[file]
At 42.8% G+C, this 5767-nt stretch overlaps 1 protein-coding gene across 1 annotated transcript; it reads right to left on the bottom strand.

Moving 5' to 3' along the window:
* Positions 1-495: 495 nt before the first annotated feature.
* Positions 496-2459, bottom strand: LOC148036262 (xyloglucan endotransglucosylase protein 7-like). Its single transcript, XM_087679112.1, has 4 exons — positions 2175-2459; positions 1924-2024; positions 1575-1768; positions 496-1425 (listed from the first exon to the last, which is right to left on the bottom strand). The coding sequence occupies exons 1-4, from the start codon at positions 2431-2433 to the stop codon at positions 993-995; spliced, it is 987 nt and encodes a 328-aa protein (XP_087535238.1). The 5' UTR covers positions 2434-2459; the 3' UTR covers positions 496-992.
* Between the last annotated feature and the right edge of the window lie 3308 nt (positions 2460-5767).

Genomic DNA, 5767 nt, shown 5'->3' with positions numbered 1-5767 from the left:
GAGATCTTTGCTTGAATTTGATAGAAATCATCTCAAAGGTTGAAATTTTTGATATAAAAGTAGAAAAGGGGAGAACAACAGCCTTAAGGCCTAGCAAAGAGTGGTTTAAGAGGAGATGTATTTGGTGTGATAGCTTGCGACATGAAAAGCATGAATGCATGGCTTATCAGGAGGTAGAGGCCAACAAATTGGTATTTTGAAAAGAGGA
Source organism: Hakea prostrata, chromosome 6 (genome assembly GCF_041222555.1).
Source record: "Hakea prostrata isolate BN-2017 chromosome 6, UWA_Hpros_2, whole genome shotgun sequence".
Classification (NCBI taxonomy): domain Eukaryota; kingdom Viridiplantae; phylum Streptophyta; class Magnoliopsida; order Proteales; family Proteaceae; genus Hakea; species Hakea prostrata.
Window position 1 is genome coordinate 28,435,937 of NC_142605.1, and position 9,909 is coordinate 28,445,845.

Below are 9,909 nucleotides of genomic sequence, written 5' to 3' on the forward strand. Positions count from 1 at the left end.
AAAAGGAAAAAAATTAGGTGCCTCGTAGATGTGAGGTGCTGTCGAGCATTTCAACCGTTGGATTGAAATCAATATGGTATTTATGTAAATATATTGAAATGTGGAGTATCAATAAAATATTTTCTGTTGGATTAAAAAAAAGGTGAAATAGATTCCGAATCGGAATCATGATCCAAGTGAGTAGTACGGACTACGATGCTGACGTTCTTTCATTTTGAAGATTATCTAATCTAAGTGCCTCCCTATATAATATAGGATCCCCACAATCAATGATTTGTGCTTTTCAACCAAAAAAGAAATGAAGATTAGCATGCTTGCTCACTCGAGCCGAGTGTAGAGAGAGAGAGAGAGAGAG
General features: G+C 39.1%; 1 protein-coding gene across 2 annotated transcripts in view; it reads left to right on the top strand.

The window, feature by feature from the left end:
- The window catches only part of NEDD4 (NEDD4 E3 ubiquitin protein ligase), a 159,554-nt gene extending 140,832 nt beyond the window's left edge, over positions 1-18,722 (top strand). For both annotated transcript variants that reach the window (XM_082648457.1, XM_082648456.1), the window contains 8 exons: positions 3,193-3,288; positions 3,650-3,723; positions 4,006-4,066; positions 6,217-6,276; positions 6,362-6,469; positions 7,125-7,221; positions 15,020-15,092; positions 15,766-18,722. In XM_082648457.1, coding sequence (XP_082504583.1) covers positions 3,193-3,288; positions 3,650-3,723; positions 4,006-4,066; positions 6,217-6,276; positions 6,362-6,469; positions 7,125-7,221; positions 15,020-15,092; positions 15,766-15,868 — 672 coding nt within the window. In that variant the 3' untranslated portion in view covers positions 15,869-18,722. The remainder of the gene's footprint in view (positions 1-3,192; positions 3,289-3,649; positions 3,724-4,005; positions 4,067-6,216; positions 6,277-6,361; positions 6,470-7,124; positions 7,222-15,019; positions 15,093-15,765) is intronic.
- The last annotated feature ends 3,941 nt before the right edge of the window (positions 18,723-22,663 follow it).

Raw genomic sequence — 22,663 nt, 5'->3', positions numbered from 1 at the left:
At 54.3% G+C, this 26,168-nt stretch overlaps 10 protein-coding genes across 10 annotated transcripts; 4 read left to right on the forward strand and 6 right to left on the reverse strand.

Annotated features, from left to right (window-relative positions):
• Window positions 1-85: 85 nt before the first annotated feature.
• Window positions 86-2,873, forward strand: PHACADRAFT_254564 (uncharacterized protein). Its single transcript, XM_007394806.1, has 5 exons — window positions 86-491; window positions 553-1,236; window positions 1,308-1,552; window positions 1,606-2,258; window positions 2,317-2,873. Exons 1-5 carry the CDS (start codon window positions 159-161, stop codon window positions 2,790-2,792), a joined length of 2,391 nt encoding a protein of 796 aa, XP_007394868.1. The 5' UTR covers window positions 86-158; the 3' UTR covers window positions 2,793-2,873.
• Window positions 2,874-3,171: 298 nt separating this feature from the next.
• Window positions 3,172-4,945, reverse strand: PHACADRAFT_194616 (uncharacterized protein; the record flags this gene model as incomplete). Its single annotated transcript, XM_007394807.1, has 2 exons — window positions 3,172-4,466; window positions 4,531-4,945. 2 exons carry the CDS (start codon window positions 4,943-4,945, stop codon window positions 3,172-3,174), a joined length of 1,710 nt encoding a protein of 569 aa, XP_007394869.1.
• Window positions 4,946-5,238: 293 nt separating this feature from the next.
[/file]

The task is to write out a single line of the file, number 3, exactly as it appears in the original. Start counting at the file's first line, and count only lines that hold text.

* Positions 1-495: 495 nt before the first annotated feature.